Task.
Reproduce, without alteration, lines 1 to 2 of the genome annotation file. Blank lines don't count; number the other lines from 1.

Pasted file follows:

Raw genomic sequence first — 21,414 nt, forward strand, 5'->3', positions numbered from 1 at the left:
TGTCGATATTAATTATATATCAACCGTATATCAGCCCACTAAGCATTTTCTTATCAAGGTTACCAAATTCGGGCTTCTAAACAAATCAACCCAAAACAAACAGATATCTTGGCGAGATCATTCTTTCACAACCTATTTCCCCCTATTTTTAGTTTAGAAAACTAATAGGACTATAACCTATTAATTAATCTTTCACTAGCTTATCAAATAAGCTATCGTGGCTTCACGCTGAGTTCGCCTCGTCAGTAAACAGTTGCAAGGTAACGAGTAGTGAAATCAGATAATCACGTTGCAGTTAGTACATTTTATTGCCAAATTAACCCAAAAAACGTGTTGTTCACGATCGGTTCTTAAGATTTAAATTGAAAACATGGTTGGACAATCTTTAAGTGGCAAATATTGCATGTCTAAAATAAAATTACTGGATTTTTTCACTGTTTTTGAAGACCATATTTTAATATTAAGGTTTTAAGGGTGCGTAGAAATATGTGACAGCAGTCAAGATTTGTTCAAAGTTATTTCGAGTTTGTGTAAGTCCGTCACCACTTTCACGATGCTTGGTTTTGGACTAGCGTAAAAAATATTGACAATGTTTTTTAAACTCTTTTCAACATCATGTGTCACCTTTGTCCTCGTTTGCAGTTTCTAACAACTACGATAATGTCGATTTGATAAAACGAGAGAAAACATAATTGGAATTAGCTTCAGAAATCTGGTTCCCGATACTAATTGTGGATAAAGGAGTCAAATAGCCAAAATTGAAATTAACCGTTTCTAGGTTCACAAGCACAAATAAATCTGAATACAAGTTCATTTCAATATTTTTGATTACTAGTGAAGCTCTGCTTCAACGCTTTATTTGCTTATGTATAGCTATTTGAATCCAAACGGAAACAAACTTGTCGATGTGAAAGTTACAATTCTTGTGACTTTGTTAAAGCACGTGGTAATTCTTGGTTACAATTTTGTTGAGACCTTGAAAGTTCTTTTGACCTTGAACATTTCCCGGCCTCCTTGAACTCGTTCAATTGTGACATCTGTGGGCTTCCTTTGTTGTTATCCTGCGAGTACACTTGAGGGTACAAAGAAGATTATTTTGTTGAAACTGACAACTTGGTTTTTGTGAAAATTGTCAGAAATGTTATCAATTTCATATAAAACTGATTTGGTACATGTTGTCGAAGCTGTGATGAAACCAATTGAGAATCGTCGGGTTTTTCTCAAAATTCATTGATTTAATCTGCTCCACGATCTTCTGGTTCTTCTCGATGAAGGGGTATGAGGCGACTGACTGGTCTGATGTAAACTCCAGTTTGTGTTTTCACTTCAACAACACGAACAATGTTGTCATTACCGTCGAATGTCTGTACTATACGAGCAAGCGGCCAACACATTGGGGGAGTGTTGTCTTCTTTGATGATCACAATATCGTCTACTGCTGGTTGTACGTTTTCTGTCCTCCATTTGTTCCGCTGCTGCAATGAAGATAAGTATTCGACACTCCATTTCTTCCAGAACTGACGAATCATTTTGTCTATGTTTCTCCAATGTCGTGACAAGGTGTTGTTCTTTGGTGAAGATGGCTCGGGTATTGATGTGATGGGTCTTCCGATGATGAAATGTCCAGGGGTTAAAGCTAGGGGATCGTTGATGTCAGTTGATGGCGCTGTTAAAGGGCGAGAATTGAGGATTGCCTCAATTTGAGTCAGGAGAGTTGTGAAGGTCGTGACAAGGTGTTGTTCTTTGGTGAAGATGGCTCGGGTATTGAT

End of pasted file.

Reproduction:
Raw genomic sequence first — 21,414 nt, forward strand, 5'->3', positions numbered from 1 at the left:
TGTCGATATTAATTATATATCAACCGTATATCAGCCCACTAAGCATTTTCTTATCAAGGTTACCAAATTCGGGCTTCTAAACAAATCAACCCAAAACAAACAGATATCTTGGCGAGATCATTCTTTCACAACCTATTTCCCCCTATTTTTAGTTTAGAAAACTAATAGGACTATAACCTATTAATTAATCTTTCACTAGCTTATCAAATAAGCTATCGTGGCTTCACGCTGAGTTCGCCTCGTCAGTAAACAGTTGCAAGGTAACGAGTAGTGAAATCAGATAATCACGTTGCAGTTAGTACATTTTATTGCCAAATTAACCCAAAAAACGTGTTGTTCACGATCGGTTCTTAAGATTTAAATTGAAAACATGGTTGGACAATCTTTAAGTGGCAAATATTGCATGTCTAAAATAAAATTACTGGATTTTTTCACTGTTTTTGAAGACCATATTTTAATATTAAGGTTTTAAGGGTGCGTAGAAATATGTGACAGCAGTCAAGATTTGTTCAAAGTTATTTCGAGTTTGTGTAAGTCCGTCACCACTTTCACGATGCTTGGTTTTGGACTAGCGTAAAAAATATTGACAATGTTTTTTAAACTCTTTTCAACATCATGTGTCACCTTTGTCCTCGTTTGCAGTTTCTAACAACTACGATAATGTCGATTTGATAAAACGAGAGAAAACATAATTGGAATTAGCTTCAGAAATCTGGTTCCCGATACTAATTGTGGATAAAGGAGTCAAATAGCCAAAATTGAAATTAACCGTTTCTAGGTTCACAAGCACAAATAAATCTGAATACAAGTTCATTTCAATATTTTTGATTACTAGTGAAGCTCTGCTTCAACGCTTTATTTGCTTATGTATAGCTATTTGAATCCAAACGGAAACAAACTTGTCGATGTGAAAGTTACAATTCTTGTGACTTTGTTAAAGCACGTGGTAATTCTTGGTTACAATTTTGTTGAGACCTTGAAAGTTCTTTTGACCTTGAACATTTCCCGGCCTCCTTGAACTCGTTCAATTGTGACATCTGTGGGCTTCCTTTGTTGTTATCCTGCGAGTACACTTGAGGGTACAAAGAAGATTATTTTGTTGAAACTGACAACTTGGTTTTTGTGAAAATTGTCAGAAATGTTATCAATTTCATATAAAACTGATTTGGTACATGTTGTCGAAGCTGTGATGAAACCAATTGAGAATCGTCGGGTTTTTCTCAAAATTCATTGATTTAATCTGCTCCACGATCTTCTGGTTCTTCTCGATGAAGGGGTATGAGGCGACTGACTGGTCTGATGTAAACTCCAGTTTGTGTTTTCACTTCAACAACACGAACAATGTTGTCATTACCGTCGAATGTCTGTACTATACGAGCAAGCGGCCAACACATTGGGGGAGTGTTGTCTTCTTTGATGATCACAATATCGTCTACTGCTGGTTGTACGTTTTCTGTCCTCCATTTGTTCCGCTGCTGCAATGAAGATAAGTATTCGACACTCCATTTCTTCCAGAACTGACGAATCATTTTGTCTATGTTTCTCCAATGTCGTGACAAGGTGTTGTTCTTTGGTGAAGATGGCTCGGGTATTGATGTGATGGGTCTTCCGATGATGAAATGTCCAGGGGTTAAAGCTAGGGGATCGTTGATGTCAGTTGATGGCGCTGTTAAAGGGCGAGAATTGAGGATTGCCTCAATTTGAGTCAGGAGAGTTGTGAAGGTCGTGACAAGGTGTTGTTCTTTGGTGAAGATGGCTCGGGTATTGAT